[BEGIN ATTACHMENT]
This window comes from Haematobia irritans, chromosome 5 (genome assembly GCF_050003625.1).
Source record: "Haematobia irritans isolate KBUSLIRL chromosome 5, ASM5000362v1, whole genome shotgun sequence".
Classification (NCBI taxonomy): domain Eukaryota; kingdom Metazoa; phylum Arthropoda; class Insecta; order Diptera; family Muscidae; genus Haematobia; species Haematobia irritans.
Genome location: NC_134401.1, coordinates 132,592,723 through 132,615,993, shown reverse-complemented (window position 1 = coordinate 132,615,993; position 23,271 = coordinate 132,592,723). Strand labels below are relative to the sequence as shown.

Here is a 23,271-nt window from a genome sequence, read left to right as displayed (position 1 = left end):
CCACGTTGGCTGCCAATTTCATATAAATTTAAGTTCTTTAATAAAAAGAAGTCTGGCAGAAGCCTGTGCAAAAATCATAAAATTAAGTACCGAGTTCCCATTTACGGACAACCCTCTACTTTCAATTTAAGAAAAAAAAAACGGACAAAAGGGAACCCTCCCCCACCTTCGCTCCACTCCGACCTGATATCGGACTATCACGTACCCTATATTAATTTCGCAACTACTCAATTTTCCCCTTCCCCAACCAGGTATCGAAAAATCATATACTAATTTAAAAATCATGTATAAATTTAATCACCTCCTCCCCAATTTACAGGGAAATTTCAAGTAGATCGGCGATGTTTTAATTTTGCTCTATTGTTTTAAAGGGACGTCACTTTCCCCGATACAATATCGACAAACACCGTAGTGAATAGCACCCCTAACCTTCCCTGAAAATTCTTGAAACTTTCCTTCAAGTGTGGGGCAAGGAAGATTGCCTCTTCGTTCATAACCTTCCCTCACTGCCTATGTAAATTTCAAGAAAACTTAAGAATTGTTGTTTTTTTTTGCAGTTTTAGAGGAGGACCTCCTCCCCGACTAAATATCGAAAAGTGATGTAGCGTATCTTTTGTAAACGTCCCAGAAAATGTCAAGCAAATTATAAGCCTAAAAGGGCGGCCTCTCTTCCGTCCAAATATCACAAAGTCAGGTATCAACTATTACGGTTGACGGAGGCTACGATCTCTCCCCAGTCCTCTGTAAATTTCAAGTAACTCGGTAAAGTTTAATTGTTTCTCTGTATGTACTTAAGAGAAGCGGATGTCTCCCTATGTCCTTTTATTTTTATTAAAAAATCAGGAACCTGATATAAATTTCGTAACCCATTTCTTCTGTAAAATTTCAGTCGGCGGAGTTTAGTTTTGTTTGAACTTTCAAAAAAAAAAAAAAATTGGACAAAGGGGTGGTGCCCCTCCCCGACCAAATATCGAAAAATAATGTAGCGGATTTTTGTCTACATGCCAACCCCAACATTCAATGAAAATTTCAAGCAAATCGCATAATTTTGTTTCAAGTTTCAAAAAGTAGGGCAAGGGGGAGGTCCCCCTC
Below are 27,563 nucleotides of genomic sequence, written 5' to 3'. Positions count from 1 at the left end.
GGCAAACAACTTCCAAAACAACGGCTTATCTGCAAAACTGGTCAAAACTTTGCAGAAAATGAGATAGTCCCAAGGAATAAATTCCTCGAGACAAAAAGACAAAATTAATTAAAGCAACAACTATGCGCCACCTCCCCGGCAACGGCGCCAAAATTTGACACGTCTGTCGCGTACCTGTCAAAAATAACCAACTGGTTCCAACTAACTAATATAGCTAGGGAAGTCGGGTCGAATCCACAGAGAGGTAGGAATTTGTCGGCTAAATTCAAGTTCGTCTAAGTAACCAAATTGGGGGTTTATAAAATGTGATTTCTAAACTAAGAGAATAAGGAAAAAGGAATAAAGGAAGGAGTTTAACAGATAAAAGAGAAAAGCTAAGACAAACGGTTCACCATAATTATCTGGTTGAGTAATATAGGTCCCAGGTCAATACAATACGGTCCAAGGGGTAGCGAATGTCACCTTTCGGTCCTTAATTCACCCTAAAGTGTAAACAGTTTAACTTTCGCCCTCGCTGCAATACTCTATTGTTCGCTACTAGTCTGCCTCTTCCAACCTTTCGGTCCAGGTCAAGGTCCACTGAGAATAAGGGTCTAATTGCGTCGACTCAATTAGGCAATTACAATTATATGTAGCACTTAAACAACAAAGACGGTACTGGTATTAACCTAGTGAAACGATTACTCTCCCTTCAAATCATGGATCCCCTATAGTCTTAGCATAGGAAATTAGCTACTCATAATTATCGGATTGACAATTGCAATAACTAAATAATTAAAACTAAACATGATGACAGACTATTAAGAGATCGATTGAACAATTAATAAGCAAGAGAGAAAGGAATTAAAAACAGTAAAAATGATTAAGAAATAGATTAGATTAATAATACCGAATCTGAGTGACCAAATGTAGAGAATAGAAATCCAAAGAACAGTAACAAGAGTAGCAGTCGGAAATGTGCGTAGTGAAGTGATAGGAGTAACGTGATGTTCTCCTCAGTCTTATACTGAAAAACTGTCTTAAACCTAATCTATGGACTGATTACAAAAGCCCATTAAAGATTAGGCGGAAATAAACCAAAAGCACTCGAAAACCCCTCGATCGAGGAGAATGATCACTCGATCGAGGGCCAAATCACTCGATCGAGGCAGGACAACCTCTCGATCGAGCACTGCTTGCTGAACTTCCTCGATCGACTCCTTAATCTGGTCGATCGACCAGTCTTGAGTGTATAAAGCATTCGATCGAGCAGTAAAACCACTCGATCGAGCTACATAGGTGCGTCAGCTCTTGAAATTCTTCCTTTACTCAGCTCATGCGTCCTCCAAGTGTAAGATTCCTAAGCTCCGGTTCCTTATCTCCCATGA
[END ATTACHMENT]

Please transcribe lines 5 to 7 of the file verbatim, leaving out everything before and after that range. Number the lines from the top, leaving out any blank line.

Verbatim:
Here is a 23,271-nt window from a genome sequence, read left to right as displayed (position 1 = left end):
CCACGTTGGCTGCCAATTTCATATAAATTTAAGTTCTTTAATAAAAAGAAGTCTGGCAGAAGCCTGTGCAAAAATCATAAAATTAAGTACCGAGTTCCCATTTACGGACAACCCTCTACTTTCAATTTAAGAAAAAAAAAACGGACAAAAGGGAACCCTCCCCCACCTTCGCTCCACTCCGACCTGATATCGGACTATCACGTACCCTATATTAATTTCGCAACTACTCAATTTTCCCCTTCCCCAACCAGGTATCGAAAAATCATATACTAATTTAAAAATCATGTATAAATTTAATCACCTCCTCCCCAATTTACAGGGAAATTTCAAGTAGATCGGCGATGTTTTAATTTTGCTCTATTGTTTTAAAGGGACGTCACTTTCCCCGATACAATATCGACAAACACCGTAGTGAATAGCACCCCTAACCTTCCCTGAAAATTCTTGAAACTTTCCTTCAAGTGTGGGGCAAGGAAGATTGCCTCTTCGTTCATAACCTTCCCTCACTGCCTATGTAAATTTCAAGAAAACTTAAGAATTGTTGTTTTTTTTTGCAGTTTTAGAGGAGGACCTCCTCCCCGACTAAATATCGAAAAGTGATGTAGCGTATCTTTTGTAAACGTCCCAGAAAATGTCAAGCAAATTATAAGCCTAAAAGGGCGGCCTCTCTTCCGTCCAAATATCACAAAGTCAGGTATCAACTATTACGGTTGACGGAGGCTACGATCTCTCCCCAGTCCTCTGTAAATTTCAAGTAACTCGGTAAAGTTTAATTGTTTCTCTGTATGTACTTAAGAGAAGCGGATGTCTCCCTATGTCCTTTTATTTTTATTAAAAAATCAGGAACCTGATATAAATTTCGTAACCCATTTCTTCTGTAAAATTTCAGTCGGCGGAGTTTAGTTTTGTTTGAACTTTCAAAAAAAAAAAAAAATTGGACAAAGGGGTGGTGCCCCTCCCCGACCAAATATCGAAAAATAATGTAGCGGATTTTTGTCTACATGCCAACCCCAACATTCAATGAAAATTTCAAGCAAATCGCATAATTTTGTTTCAAGTTTCAAAAAGTAGGGCAAGGGGGAGGTCCCCCTC
Below are 27,563 nucleotides of genomic sequence, written 5' to 3'. Positions count from 1 at the left end.